My First Mistake

We all make mistakes throughout our lives, but most of the time we live to tell about them and hopefully learn something from them.

Sometimes, we feel the desire to tell others…nay, warn others about these mistakes in an effort to prevent them from making the same ones. And still yet other times we don’t say anything at all in the hopes that our friends will actually make the same diving mistakes and we can point and laugh at them. (Or maybe that’s just me?)

One of the first diving mistakes I made nearly cost me my life. Well maybe not quite that dramatic, but that’s my story and I’m sticking to it. At the time I was certain I was going to die, and that’s what matters, right?  The dive is forever ingrained in my memory as both one of my worst dives, and one of my best for two very different and distinct reasons.  It is without a doubt, one of my most memorable.


Picture if you will a young adventure-sports enthusiast and novice diver, having just barely completed her Advanced Diver certification. I had breezed right through my Open Water cert and straight into my Advanced with nary a fun dive in between. The Duane wreck off Key Largo rests in 130 feet of water, but its deck is at 100, just barely within the boundaries of the Advanced Diver cert. Technically, it was “okay” if I dove it. Technically.  My dive buddy and I decided that this would just be the perfect dive for our first dive without instruction. Yes, you heard that right. All of our whopping 12 dives prior to this had involved instructors and were always on shallow reefs, in lakes, or springs.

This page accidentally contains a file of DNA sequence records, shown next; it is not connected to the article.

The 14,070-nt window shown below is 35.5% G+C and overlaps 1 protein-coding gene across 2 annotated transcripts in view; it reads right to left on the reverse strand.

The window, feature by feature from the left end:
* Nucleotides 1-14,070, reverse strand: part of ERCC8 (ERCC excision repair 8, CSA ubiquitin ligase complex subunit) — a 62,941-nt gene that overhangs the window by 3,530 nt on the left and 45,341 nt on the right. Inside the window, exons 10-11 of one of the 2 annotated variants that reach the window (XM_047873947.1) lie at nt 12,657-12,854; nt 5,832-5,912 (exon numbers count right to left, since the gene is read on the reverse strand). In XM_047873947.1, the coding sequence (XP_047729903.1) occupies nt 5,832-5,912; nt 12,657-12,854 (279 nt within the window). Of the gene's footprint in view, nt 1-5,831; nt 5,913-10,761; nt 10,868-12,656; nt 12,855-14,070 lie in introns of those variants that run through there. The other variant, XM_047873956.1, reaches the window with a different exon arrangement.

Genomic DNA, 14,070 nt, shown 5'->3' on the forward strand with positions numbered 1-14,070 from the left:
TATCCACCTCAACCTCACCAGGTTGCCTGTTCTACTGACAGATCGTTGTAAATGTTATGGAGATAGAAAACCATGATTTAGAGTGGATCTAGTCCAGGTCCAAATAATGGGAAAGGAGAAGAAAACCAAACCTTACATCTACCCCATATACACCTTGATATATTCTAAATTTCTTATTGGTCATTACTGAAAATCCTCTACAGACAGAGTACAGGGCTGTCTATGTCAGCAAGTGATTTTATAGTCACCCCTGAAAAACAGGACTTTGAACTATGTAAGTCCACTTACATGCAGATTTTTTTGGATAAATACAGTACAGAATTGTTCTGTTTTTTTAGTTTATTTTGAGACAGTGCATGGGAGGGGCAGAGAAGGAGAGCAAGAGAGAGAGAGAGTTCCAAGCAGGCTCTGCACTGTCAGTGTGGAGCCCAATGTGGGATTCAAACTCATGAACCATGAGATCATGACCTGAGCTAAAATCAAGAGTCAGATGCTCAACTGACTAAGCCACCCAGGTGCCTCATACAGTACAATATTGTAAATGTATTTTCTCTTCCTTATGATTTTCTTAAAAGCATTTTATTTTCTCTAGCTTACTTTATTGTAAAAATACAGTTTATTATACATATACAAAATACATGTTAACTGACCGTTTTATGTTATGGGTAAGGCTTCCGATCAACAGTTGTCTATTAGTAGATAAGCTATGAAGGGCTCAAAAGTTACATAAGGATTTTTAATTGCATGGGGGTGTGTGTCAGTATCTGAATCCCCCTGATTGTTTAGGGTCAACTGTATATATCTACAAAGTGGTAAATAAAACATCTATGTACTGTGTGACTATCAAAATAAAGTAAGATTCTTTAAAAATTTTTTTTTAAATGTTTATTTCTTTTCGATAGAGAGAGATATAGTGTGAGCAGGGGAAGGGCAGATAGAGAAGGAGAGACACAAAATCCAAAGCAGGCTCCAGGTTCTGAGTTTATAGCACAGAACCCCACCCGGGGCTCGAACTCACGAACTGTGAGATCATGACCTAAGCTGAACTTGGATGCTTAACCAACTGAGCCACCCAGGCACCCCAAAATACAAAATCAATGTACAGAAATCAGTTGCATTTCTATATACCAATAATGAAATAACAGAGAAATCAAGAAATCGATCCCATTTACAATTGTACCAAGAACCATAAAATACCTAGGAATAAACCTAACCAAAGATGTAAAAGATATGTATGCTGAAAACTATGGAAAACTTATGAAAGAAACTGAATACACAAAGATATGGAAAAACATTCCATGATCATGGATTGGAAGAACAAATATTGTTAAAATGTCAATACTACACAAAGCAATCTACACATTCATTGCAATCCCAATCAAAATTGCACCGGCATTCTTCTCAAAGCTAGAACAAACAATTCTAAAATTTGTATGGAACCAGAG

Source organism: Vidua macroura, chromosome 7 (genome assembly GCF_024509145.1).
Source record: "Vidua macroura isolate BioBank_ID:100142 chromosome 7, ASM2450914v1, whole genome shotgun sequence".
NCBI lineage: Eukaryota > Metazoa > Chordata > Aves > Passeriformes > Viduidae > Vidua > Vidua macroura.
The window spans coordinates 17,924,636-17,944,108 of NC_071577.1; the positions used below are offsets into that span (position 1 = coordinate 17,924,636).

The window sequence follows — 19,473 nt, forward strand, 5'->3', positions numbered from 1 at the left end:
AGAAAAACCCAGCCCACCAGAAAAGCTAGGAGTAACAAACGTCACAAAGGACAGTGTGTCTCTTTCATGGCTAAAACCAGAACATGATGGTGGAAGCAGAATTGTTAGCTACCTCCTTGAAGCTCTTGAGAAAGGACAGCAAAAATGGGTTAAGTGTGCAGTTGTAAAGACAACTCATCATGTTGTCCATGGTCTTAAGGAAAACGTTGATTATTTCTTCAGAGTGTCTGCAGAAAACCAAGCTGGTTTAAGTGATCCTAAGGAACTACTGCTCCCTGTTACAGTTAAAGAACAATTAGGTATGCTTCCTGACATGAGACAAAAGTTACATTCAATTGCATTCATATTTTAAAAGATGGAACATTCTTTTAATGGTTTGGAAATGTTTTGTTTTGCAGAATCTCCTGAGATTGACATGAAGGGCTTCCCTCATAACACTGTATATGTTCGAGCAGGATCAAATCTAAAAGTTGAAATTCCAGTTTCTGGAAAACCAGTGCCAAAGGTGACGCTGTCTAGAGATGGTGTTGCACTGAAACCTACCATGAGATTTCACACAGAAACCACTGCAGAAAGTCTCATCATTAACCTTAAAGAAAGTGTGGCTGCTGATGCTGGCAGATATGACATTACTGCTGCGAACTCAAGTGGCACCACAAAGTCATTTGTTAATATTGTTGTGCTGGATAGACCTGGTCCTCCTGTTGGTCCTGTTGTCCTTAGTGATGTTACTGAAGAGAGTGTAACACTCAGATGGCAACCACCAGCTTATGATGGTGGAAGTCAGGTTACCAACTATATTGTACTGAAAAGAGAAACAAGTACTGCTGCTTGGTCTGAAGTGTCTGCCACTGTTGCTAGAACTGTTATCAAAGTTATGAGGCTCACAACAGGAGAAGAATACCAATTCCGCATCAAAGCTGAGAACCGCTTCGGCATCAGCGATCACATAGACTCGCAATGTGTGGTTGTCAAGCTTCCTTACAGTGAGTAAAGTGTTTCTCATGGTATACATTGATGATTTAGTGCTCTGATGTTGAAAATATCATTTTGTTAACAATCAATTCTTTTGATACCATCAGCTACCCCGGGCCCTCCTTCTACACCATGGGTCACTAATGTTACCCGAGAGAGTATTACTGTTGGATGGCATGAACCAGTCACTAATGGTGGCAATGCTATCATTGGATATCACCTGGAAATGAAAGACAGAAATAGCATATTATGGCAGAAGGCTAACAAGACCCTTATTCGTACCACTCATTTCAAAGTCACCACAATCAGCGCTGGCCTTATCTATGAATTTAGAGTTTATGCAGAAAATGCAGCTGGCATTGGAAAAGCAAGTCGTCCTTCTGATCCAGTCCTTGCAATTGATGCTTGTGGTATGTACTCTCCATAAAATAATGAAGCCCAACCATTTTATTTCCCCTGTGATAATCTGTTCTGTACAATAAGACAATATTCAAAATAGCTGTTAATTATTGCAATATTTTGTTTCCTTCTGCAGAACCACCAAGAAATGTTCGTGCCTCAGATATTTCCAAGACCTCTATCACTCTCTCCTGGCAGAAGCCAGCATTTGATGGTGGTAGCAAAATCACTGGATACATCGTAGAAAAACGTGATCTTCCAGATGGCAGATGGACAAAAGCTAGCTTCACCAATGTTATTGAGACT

I hopped in the water with a little more neoprene than I normally wear due to expecting slightly chillier water at depth. It was just enough to make me a tiny bit too buoyant. I didn’t realize that though, because we had this monster line tied to the wreck below. I thought about the irony of a boat on the surface tied to a line that was tied to boat sunk over 100 feet at the bottom of the ocean. (And right now I’m thinking of the irony of the fact that I probably just misused the term irony.) Then, with a certain amount of excitement and anxiety, hand-over-hand I pulled myself down to the murky depths below.  I didn’t realize I was pulling myself down, though. I didn’t realize that I was under-weighted. At least not yet.


Eventually we landed safely on the deck of the USS Duane, did our ‘okay’ and air checks. My air was lower than I had anticipated, but I didn’t say anything. I was anxious and breathing heavily, excited about the dive but also a little scared. We had a guide with us, but this was our first dive without an instructor. We started to make our way around the ship and I checked my air again. I was low. VERY low. So insanely low that it didn’t make sense because it seemed we’d only been there for just a minute! I showed my buddy, then we showed the guide. Of course, the dive was immediately called.